It’s very popular in OCD patient communities, and in mental health communities in general, to get stuck on labeling superficial symptoms. But it becomes just another way to practice the judging and categorizing and discriminating that can fuel so many compulsions. A more effective approach to support recovery from OCD is to understand (and eliminate) the compulsive patterns of thinking and behaving beneath all compulsions, whether they bother you or not.

This might be easier to understand by looking at the sub type of OCD that is, without a doubt, the most horrific to deal with: LOCD. LOCD is the subtype of OCD that includes all of the compulsions related to the fear that you’re a llama. Common compulsions include:

  • Looking at pictures of llamas to test whether you get aroused.
  • Ruminating on “false” memories about experiences where you might have spent too much time near grass. You liked how it smelled. Maybe you wanted to eat it (because you’re actually a llama).
  • Avoiding romantic relationships because if somebody actually knew you were a llama, they could never love you.
  • Pulling out your photo ID to check if it’s a human or a llama in the picture.
  • Telling people you have Pure O.
  • Praying repeatedly to get those images of dromedary genitals out of your mind. Praying repeatedly is a compulsion but keep telling people you have Pure O. Confusion is human.
  • Confessing to your partner that you’re actually a llama.
  • Cooking meat until it’s like rubber because you’re afraid of getting listeriosis. It’s quite prevalent amongst llamas.
  • Constantly checking that weird feeling in your stomach and Googling symptoms online because that feeling is probably listeriosis.
  • Checking in mirrors repeatedly to confirm whether you’re a human or a llama.
  • Only eating specific foods that llamas don’t eat (like baked Alaska) so you can consistently reassure yourself that you’re a human.
  • Weighing yourself after every meal to make sure you’re not getting close to 375 lbs (the average weight of a llama).
  • Avoiding social events because you’re afraid you might spit in somebody’s face or defecate in front of your friends.
  • Tapping your fingers against each other and counting them. You have to start over if you get a thought about being a llama. You’re not sure why you began doing this but at least you don’t have hooves.
  • Rereading work emails to check if you confessed to being a llama. You don’t want to get fired for being a llama.
  • Ruminating about how you’re going to explain to your family and friends that you’re a llama. What if they never talk to you again?!
  • Panicking when you hear a police siren go by because you’re sure they’re coming to take you away to a petting zoo and lock you up forever.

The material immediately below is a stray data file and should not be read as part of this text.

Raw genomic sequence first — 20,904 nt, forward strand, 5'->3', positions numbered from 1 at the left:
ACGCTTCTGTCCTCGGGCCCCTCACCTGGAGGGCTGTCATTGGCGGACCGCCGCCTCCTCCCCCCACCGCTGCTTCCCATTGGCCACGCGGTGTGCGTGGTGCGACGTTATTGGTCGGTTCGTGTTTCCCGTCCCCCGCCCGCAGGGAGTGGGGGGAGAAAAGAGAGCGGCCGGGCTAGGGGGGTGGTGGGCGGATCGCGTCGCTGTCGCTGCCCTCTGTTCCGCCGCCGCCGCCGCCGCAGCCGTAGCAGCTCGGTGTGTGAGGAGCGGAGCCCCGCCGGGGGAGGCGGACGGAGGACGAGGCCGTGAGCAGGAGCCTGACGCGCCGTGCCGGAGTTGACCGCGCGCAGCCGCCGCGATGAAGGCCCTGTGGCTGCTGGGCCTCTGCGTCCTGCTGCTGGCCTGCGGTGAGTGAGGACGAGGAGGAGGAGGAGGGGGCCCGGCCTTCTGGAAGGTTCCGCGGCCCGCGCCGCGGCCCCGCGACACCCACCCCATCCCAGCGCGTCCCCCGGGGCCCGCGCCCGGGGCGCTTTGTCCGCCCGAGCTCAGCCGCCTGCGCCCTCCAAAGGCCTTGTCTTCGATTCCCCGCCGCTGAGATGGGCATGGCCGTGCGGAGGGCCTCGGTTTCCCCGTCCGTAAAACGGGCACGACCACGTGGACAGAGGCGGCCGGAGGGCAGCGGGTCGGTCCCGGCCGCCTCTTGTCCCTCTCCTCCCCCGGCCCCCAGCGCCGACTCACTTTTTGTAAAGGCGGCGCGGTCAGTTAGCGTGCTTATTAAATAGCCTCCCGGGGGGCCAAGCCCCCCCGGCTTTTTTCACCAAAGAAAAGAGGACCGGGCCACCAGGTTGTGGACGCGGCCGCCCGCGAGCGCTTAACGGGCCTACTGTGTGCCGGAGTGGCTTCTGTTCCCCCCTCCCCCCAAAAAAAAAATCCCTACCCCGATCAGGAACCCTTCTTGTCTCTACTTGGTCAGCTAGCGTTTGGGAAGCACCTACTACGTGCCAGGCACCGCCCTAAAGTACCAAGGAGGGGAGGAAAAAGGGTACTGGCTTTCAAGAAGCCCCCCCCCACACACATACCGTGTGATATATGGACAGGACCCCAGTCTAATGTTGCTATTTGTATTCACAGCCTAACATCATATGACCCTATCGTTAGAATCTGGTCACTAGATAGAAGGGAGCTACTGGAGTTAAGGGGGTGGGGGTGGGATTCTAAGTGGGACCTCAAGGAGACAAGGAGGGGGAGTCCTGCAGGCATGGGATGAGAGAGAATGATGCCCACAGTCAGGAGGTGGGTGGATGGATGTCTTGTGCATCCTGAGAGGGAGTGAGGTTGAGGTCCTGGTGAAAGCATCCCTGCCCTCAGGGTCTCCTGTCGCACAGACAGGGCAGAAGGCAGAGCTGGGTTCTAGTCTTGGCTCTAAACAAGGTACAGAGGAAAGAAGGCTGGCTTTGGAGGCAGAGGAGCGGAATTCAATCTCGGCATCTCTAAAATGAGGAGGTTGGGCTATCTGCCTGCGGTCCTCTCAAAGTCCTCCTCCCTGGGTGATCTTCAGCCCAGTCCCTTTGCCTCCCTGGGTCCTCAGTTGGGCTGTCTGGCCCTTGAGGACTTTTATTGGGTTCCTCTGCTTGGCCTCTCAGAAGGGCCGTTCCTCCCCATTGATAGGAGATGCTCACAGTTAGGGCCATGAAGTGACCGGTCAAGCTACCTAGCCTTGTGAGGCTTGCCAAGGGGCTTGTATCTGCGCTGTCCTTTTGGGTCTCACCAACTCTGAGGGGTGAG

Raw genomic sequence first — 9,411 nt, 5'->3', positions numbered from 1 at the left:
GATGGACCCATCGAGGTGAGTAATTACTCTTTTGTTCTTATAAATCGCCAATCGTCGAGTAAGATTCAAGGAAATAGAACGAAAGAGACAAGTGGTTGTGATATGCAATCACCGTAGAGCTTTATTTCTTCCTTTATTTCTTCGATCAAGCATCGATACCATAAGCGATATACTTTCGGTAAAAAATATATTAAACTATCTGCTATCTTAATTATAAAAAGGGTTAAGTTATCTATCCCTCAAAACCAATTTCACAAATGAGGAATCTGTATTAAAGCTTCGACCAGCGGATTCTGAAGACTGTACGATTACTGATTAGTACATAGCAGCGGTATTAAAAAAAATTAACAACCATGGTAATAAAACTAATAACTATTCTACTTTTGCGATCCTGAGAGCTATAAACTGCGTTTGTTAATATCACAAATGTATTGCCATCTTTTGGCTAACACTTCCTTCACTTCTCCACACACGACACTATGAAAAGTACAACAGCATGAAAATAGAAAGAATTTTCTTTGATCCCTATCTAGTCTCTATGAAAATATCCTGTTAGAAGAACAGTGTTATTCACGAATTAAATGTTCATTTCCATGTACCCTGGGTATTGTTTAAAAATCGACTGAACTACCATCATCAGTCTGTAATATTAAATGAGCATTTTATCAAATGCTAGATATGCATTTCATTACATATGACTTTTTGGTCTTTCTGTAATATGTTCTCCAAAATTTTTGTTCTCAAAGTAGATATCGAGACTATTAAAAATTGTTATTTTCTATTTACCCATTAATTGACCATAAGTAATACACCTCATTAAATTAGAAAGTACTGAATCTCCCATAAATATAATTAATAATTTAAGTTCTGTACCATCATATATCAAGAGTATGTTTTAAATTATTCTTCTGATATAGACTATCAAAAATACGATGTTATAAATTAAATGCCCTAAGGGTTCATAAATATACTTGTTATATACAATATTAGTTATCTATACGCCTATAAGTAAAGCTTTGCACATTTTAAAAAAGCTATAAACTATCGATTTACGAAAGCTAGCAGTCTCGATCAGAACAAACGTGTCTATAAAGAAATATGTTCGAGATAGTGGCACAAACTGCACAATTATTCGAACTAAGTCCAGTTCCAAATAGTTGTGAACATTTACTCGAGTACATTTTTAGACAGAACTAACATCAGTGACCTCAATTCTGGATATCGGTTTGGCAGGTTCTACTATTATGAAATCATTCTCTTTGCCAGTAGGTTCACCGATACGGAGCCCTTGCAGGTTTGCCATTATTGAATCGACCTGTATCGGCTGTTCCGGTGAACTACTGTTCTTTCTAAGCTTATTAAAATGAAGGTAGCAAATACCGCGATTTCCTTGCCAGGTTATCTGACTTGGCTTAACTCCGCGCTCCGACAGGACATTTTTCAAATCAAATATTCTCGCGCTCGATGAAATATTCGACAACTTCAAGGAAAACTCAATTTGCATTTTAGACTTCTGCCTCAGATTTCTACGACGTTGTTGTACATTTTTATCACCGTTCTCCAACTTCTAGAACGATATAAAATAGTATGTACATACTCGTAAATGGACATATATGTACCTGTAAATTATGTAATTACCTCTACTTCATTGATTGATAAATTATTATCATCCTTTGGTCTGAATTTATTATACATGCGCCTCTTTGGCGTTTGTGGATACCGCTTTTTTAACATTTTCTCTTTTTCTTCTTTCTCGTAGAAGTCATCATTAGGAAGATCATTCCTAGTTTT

• Not getting into elevators with children because you’re a llama and you might bite them.
  • Making sure you touch your right and left side evenly when you’re scratching yourself or bump against something. This actually makes you worried because it seems like something a llama might do.
  • Checking whether you actually love your partner and feel “right” in your relationship. Maybe you’re not feeling what you should feel because you’re a llama. Llamas don’t feel love towards humans.
  • Retracing your steps around your neighbourhood to check whether you kicked anybody with your back hooves. Search “llama attack” on YouTube. It’s no joke. You don’t want to do that to somebody.
  • Wondering if that guy you’re messaging on an online dating site is taking a really long time to respond because he’s actually figured out you’re a llama and he doesn’t want to speak to you anymore.
  • Questioning the meaning of existence. What does it all matter if we’re just llamas anyway?

I might have missed some. Please share your experiences with LOCD in the comments below.

Here’s the thing: You can just take out the word “llama” or any of the llama behaviors and swap in your particular fear or compulsion. That’s because OCD is about patterns. OCD is in the things a person does, inside or outside of their head, as a reaction to a fear or uncertainty or feeling they don’t like. It’s those patterns of reactions that need to change.

A big problem that people often run into is only wanting to make changes related to a particular topic that’s bothering them–their “type” of OCD. When somebody is talking about their type of OCD, it’s often just the symptoms that are bothering them the most. It’s a tiny part of OCD. If they only tackle that topic, but they keep engaging in the same compulsive patterns in other areas of their lives that don’t bother them, OCD continues.